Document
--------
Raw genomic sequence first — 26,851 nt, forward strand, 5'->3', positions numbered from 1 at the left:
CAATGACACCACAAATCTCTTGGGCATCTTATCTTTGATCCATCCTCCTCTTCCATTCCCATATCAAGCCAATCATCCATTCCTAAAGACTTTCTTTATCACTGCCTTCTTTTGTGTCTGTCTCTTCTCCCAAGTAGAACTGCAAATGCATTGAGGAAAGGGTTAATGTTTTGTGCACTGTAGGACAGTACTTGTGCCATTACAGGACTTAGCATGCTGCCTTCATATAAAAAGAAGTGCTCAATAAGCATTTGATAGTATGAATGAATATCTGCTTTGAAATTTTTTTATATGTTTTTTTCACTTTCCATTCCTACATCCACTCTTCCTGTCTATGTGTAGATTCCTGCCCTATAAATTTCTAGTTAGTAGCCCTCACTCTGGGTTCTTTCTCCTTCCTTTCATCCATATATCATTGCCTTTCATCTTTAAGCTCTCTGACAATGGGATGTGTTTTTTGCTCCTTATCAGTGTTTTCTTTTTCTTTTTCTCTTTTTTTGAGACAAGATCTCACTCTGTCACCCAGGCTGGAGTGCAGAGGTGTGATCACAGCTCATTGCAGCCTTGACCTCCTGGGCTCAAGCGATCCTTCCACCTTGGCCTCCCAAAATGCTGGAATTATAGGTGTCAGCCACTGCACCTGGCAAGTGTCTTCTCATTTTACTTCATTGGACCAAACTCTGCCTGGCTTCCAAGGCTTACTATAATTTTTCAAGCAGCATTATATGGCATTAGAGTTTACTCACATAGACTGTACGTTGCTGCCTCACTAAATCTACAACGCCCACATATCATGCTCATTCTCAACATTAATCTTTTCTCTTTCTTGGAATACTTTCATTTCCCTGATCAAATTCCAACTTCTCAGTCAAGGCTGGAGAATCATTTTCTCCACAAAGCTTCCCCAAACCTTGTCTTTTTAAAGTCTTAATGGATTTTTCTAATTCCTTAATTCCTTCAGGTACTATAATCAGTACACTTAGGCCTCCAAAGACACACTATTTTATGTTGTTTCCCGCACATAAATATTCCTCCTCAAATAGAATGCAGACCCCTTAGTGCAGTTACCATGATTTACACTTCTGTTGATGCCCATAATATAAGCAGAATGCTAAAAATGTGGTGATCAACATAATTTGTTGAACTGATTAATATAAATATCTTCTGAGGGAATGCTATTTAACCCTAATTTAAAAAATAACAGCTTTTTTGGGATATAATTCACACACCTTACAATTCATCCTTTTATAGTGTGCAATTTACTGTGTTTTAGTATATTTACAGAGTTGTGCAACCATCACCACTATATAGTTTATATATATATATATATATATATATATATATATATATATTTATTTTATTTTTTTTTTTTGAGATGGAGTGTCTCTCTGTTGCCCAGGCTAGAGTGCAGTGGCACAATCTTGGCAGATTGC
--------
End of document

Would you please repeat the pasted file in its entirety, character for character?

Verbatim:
Raw genomic sequence first — 26,851 nt, forward strand, 5'->3', positions numbered from 1 at the left:
CAATGACACCACAAATCTCTTGGGCATCTTATCTTTGATCCATCCTCCTCTTCCATTCCCATATCAAGCCAATCATCCATTCCTAAAGACTTTCTTTATCACTGCCTTCTTTTGTGTCTGTCTCTTCTCCCAAGTAGAACTGCAAATGCATTGAGGAAAGGGTTAATGTTTTGTGCACTGTAGGACAGTACTTGTGCCATTACAGGACTTAGCATGCTGCCTTCATATAAAAAGAAGTGCTCAATAAGCATTTGATAGTATGAATGAATATCTGCTTTGAAATTTTTTTATATGTTTTTTTCACTTTCCATTCCTACATCCACTCTTCCTGTCTATGTGTAGATTCCTGCCCTATAAATTTCTAGTTAGTAGCCCTCACTCTGGGTTCTTTCTCCTTCCTTTCATCCATATATCATTGCCTTTCATCTTTAAGCTCTCTGACAATGGGATGTGTTTTTTGCTCCTTATCAGTGTTTTCTTTTTCTTTTTCTCTTTTTTTGAGACAAGATCTCACTCTGTCACCCAGGCTGGAGTGCAGAGGTGTGATCACAGCTCATTGCAGCCTTGACCTCCTGGGCTCAAGCGATCCTTCCACCTTGGCCTCCCAAAATGCTGGAATTATAGGTGTCAGCCACTGCACCTGGCAAGTGTCTTCTCATTTTACTTCATTGGACCAAACTCTGCCTGGCTTCCAAGGCTTACTATAATTTTTCAAGCAGCATTATATGGCATTAGAGTTTACTCACATAGACTGTACGTTGCTGCCTCACTAAATCTACAACGCCCACATATCATGCTCATTCTCAACATTAATCTTTTCTCTTTCTTGGAATACTTTCATTTCCCTGATCAAATTCCAACTTCTCAGTCAAGGCTGGAGAATCATTTTCTCCACAAAGCTTCCCCAAACCTTGTCTTTTTAAAGTCTTAATGGATTTTTCTAATTCCTTAATTCCTTCAGGTACTATAATCAGTACACTTAGGCCTCCAAAGACACACTATTTTATGTTGTTTCCCGCACATAAATATTCCTCCTCAAATAGAATGCAGACCCCTTAGTGCAGTTACCATGATTTACACTTCTGTTGATGCCCATAATATAAGCAGAATGCTAAAAATGTGGTGATCAACATAATTTGTTGAACTGATTAATATAAATATCTTCTGAGGGAATGCTATTTAACCCTAATTTAAAAAATAACAGCTTTTTTGGGATATAATTCACACACCTTACAATTCATCCTTTTATAGTGTGCAATTTACTGTGTTTTAGTATATTTACAGAGTTGTGCAACCATCACCACTATATAGTTTATATATATATATATATATATATATATATATATATATATTTATTTTATTTTTTTTTTTTGAGATGGAGTGTCTCTCTGTTGCCCAGGCTAGAGTGCAGTGGCACAATCTTGGCAGATTGC